The roll is made of high chromium steel as the outer material of the roll, and generally uses ductile iron as the roll core and roll neck material, and is made by centrifugal composite casting. The primary carbides in the outer structure of high chromium cast steel rolls are mainly (Cr, Fe) 7 C3 type, and the main chemical components (%) are: C0.7～1.4, Cr6～15, Mo0.5～3.0, Ni0.3～2.0.
High chromium cast steel roll is another new type of high chromium roll developed after high chromium cast iron roll. In the early 1980s, Europe took the lead in trial-producing high-chromium cast steel rolls by centrifugal casting. So far, Europe, America and Japan have widely used high-chromium cast steel rolls as the work rolls of the hot-rolled strip roughing stand.
Production process High chromium cast steel is generally smelted in an electric arc furnace because of its high melting point. The raw materials used are similar to high chromium cast iron rolls. Core ductile iron requires special handling techniques to ensure good nodularization of graphite in large section castings. High chromium cast steel rolls are generally formed by centrifugal casting, and the advantages of centrifugal casting are similar to those of high chromium cast iron rolls.
In addition, high-chromium cast steel belongs to hypereutectoid chromium-molybdenum steel, which has a wide solidification range. Centrifugal casting can make molten steel solidify rapidly under the centrifugal force in the rotating mold, thereby eliminating casting defects, reducing segregation, and refining grains. . However, to obtain high-chromium cast steel rolls with good bonding layer quality and no casting defects requires scientific determination of those interrelated key process parameters and strict process control. High chromium cast steel is soft and machinable in the as-cast state and must be heat treated. The heat treatment process is generally normalizing or spray quenching and tempering. The microstructure of high chromium cast steel after heat treatment is: primary carbide (Cr, Fe) 7 C3 + tempered martensite + fine and dispersed secondary carbide + a small amount of retained austenite. After heat treatment, the outer layer of the roll has a higher circumferential compressive stress, which can improve the resistance of the roll to fatigue hot cracking.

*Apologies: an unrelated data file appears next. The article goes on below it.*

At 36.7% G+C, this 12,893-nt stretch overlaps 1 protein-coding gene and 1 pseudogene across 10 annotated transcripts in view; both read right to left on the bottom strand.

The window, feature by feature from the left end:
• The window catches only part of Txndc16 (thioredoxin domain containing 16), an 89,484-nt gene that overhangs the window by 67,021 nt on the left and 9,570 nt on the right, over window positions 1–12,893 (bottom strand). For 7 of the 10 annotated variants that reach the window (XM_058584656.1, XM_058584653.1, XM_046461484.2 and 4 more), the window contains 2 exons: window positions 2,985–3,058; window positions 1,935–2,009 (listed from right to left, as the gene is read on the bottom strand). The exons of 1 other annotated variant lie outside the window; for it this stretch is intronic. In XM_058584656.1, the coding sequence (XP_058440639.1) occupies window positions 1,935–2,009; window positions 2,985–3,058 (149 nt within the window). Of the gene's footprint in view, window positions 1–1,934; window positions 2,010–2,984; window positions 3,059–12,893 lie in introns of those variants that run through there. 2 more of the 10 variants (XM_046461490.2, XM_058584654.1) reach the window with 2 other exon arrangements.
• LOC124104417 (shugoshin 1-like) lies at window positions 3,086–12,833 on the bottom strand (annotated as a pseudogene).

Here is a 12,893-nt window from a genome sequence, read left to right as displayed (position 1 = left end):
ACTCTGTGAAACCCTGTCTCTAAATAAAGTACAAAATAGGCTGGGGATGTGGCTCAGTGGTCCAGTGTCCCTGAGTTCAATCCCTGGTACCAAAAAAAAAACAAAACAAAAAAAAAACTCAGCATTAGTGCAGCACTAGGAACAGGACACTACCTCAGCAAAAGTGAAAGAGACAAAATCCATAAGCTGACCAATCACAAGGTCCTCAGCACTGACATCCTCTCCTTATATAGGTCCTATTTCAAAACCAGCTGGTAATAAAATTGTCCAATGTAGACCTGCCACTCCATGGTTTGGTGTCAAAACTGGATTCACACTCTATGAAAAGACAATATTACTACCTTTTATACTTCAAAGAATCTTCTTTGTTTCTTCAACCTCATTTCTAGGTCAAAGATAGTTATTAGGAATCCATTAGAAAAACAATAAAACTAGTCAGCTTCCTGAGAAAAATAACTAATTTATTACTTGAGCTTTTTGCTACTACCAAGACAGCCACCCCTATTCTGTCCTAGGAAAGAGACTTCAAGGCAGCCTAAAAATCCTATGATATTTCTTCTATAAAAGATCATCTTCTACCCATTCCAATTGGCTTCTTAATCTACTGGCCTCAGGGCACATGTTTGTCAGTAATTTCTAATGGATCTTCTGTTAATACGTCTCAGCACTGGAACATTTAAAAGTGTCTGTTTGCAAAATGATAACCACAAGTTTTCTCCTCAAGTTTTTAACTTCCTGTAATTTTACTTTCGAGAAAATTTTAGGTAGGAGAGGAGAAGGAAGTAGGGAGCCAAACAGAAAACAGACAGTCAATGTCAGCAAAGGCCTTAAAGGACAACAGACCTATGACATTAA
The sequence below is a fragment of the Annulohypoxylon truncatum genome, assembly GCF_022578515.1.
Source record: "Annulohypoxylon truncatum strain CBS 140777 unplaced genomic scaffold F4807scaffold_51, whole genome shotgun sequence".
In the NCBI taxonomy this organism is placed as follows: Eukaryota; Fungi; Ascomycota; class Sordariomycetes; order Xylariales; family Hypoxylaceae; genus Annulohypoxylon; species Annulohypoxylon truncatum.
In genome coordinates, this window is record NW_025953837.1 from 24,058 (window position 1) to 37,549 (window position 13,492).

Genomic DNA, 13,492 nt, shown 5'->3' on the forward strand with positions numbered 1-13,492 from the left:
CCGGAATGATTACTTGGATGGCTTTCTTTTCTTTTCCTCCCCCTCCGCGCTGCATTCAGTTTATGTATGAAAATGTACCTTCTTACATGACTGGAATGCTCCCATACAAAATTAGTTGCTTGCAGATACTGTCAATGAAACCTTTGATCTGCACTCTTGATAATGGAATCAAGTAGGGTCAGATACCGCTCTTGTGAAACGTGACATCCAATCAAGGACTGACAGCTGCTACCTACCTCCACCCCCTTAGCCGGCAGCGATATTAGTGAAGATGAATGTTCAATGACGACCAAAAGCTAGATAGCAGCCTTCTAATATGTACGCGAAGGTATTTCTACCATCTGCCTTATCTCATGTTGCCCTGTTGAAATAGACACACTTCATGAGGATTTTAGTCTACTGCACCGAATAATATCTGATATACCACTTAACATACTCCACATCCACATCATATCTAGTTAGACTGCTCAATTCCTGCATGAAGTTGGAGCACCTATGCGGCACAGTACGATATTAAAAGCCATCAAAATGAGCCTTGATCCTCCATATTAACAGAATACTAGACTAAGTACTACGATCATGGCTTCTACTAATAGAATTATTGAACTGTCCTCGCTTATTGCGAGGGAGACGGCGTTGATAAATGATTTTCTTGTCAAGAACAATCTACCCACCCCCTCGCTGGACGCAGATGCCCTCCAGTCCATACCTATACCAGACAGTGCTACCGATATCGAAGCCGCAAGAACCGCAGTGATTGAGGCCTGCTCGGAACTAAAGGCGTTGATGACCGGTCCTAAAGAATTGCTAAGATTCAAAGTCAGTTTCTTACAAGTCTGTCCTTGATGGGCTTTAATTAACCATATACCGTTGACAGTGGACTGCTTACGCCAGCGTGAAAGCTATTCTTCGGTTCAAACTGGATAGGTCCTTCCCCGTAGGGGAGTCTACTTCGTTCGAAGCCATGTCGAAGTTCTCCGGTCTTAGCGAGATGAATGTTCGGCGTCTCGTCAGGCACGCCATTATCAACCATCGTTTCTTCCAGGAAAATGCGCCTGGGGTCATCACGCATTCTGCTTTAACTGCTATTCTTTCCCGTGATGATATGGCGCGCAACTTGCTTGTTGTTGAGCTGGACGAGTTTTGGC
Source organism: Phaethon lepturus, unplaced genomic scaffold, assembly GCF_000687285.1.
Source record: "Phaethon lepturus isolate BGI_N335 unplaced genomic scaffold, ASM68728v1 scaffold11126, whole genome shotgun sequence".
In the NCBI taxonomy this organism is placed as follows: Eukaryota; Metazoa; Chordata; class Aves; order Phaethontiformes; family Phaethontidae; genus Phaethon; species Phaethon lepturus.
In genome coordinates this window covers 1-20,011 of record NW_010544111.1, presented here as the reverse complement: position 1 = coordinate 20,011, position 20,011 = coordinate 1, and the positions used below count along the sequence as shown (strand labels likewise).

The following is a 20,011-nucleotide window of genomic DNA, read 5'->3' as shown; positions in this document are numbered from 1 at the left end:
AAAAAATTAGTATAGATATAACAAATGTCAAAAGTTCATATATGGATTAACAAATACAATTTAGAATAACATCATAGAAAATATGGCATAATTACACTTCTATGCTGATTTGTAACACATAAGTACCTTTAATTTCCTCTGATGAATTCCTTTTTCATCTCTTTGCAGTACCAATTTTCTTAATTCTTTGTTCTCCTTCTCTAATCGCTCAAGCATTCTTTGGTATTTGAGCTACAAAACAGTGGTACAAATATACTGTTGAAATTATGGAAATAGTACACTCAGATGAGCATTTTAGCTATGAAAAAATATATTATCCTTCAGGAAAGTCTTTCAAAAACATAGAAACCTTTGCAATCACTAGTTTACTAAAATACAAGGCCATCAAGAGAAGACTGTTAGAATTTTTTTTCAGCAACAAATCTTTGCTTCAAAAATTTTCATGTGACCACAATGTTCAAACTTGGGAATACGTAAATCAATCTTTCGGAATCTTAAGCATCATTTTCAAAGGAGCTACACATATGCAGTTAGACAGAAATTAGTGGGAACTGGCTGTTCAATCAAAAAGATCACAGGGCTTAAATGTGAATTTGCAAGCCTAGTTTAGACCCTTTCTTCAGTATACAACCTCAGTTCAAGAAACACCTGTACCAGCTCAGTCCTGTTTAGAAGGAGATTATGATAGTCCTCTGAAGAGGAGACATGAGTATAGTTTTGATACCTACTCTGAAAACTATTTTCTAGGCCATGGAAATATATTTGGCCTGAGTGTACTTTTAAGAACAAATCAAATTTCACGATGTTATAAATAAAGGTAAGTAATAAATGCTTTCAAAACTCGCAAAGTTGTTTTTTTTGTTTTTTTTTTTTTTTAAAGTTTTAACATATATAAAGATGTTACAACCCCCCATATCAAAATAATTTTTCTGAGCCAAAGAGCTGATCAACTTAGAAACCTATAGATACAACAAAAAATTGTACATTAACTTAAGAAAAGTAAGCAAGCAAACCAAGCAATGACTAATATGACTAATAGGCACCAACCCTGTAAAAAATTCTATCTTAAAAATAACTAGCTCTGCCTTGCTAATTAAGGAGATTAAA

Material characteristics of high chromium cast steel roll
(1) Due to the low carbon content of high-chromium cast steel, the number of primary carbides in the structure is reduced, generally less than 10%. Therefore, the yield strength and toughness of the working layer are higher than those of high-chromium cast iron, and the roughness resistance of the roll surface is improved. The thermal conductivity is high, so the thermal crack resistance and accident resistance performance are improved. Correspondingly, the water cooling requirements of high chromium cast steel rolls are not as strict as those of high chromium cast iron rolls. The biting property during rolling is improved, and the poor biting property is just a phenomenon that often occurs when high-chromium cast iron rolls are used in the hot-rolled strip roughing stand.
(2) Because the chromium-carbon ratio (Cr/C) of high-chromium cast steel and the chromium content in the matrix structure are higher than those of high-chromium cast iron. Therefore, its oxidation resistance is better, and the dense oxide film formed on the surface of the roll during use ensures its high wear resistance, prolongs the service life of the roll, and improves production efficiency.
(3) Both the outer layer of high chromium cast steel and the core of nodular cast iron have a higher elastic modulus, which is much smaller than the elastic deformation of the unbounded (limited) chilled cast iron roll when rolling steel. Some countries have tried high chromium cast steel rolls as work rolls for cold-rolled strip mills and hot-rolled strip finishing stands.